There is a global simultaneity that I and the migrant force to converge in the park, the planes of existence, of experiences that cast down and spread with the appearances of our bodies; it is in how we bring a liminality, a place less placed, a neither here nor there. Black is an apposition, a repositioning, a verb rather than noun, it is to be in Italy but not of it, a contradiction that requires one of my roommates at the hipster residence I somehow stumbled upon—composed of a Spaniard, an Italian, Honduran, Brit, and me the American—to assure us that Italy is a multicultural society, yet migration is a problem that Italy feels alone in addressing… Multiculturalism doesn’t square with how migrants are peppered throughout the park with blankets that suggest their residence has been more than brief, that perhaps they have set up lodgings in a green zone of indeterminacy, the state’s allocation of residence, and as he stares at the statue, I question his allegiances, his national allegiances, his familial ties; do they steer straight onto his country, onto the family, the friends he left behind or are those streams too in the zone of indeterminacy, somewhere still in water somewhere between floating back and forth passively with the tides? I think about obligation because I am thinking about what my obligations are to him because is he only legible to me, or am I legible to him, of how he processes my simultaneous existence in the park, processes this convergence and contradiction of planes, how perhaps I am not supposed to be there, how perhaps our streams were not meant to intersect? I am used to situations all in white, where the appearance of another Black figure brings either joy or anger, like Baldwin at the all- white party with one other Negro—both wondering how the other got there.


No Duomo

I did not admit it to anyone, but I wasn’t interested in seeing the Duomo, the intricate and massive cathedral in the center of Milano. It is one of the most popular tourists attractions, and rightly so just for the complexity and nuance of the structure, yet I wasn’t drawn by it, turned off even more by the long queues and Italian police strapped with military-grade weapons. Visitors had to be patted down upon entering and I sought to avoid the security procedures of my home country. I instead choose to go to the Museum of the 20th century, such an homage to modern art that it was incorporated even in its architecture of glass, blues and grays, brightly lit and metal; I thought what the gallery space would be like as a home, radically minimal and cold to touch, yet unobstructed and free of clutter, leaving room for small thought and feelings, the white making the turn to natural textures and color… browns, whites, blacks, silvers even more poignant.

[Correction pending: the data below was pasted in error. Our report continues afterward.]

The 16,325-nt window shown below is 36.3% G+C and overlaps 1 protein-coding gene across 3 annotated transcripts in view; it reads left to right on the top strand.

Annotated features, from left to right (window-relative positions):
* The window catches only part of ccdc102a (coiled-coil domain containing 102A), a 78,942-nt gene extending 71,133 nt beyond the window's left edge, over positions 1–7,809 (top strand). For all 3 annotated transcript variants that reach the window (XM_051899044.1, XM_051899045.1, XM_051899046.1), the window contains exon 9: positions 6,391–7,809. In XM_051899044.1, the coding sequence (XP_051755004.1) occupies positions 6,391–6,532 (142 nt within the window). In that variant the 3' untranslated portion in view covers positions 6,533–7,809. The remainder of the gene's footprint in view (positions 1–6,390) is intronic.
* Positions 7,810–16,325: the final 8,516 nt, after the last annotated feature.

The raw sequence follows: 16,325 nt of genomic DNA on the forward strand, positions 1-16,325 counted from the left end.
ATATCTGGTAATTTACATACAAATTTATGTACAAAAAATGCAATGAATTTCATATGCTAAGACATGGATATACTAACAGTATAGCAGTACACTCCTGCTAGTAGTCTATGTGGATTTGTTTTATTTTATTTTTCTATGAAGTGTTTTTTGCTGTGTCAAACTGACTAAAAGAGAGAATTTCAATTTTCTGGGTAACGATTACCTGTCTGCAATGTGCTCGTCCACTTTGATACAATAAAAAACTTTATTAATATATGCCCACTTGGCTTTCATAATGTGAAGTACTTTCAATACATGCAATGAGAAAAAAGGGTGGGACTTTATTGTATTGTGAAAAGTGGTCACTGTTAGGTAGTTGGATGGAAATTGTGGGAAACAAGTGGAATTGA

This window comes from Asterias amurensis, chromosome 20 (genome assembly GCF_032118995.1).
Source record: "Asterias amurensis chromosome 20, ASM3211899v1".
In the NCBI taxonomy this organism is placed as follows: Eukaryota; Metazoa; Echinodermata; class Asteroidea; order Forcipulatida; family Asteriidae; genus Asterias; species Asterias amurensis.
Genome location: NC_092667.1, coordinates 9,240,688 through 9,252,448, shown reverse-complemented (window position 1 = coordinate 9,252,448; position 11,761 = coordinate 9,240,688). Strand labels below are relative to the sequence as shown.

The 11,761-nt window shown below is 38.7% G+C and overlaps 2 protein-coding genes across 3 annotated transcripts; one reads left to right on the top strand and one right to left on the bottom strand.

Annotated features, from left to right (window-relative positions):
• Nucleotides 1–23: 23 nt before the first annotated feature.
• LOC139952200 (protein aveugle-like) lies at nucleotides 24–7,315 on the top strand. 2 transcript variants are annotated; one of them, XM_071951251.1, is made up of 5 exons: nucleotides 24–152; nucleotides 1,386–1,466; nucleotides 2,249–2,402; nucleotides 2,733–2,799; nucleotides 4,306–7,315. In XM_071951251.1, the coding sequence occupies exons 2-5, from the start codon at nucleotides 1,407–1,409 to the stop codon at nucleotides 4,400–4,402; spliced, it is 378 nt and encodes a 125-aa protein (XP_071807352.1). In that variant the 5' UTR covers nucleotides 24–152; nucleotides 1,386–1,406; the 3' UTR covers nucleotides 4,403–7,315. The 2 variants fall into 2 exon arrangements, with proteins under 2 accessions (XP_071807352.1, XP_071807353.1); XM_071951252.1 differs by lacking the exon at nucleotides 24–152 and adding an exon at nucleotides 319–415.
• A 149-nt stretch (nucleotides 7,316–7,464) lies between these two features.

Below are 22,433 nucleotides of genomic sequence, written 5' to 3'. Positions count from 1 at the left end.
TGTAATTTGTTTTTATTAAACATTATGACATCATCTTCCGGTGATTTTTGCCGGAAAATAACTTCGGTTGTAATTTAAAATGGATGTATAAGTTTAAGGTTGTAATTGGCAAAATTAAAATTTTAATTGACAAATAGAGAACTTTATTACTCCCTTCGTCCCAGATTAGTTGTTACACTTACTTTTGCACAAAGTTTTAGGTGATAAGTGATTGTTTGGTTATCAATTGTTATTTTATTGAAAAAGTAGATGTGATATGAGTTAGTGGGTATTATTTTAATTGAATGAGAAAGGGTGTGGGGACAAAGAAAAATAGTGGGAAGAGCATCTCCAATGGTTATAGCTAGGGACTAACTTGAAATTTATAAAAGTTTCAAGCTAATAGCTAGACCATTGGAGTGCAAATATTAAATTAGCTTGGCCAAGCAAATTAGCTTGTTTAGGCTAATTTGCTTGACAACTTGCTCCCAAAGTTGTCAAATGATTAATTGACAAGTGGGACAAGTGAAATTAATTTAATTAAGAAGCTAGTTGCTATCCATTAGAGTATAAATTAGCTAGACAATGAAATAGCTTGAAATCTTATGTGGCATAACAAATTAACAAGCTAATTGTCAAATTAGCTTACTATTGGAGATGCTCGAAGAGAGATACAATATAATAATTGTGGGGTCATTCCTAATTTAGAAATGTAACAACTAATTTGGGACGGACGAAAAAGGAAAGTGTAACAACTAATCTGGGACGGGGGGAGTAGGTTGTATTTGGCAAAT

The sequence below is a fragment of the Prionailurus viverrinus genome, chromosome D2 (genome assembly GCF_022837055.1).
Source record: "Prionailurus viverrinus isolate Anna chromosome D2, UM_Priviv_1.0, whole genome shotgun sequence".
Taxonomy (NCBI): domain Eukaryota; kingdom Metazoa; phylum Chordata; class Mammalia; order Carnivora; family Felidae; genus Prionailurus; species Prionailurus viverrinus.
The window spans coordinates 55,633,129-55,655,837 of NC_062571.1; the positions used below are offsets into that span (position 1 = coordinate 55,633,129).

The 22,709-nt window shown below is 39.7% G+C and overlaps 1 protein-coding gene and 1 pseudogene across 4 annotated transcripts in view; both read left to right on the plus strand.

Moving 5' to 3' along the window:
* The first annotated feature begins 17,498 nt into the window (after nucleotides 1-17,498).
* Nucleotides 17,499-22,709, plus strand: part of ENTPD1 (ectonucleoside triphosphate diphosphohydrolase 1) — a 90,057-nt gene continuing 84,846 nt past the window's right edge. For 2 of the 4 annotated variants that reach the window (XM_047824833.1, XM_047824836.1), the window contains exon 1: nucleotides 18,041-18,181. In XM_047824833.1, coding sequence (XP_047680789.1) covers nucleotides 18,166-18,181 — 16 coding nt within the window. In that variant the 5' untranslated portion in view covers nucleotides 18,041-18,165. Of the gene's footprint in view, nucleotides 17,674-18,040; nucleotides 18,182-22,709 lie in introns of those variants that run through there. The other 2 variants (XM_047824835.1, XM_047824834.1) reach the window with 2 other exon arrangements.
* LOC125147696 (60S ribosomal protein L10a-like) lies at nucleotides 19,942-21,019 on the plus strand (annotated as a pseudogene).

The art in the museum seemed to come out of the industrial mechanic-ness that motored through the 20th century, with metal machines literally rushing around with conveyor belt-like wheels, leaving the ground with streaks and amalgamations of green, dirt brown, red from the bloody remains. Much of the art seemed deliberately primitive, intended to seem natural; one painting wanted to show what paint dripping looked like and others had crumbs of sand and dirt smeared into the painting as if in a gust of passion the artist had picked up green and smeared to mess up what was otherwise too linear and controlled. In this silver blue gray, this thing of glass and smooth tile, color seemed washed out and surprised, like vitality turned inwards and away from order.

The museum was relatively empty. There seemed to be more proctors than guests. I quietly walked through, reading the descriptions of the art that sought to locate it, for the viewer, into some context of meaning, to render abstract legible. I found myself glancing between the painting and the small descriptions trying to locate the provided meaning with the mess of color and sand on the canvas.


Calvin Walds

Calvin Walds

Calvin Walds, originally from Detroit, Michigan, holds an MA in Pan-African Studies from Syracuse University. He is a Callaloo Fellow and has completed workshops with Cave Canem in Brooklyn, New York.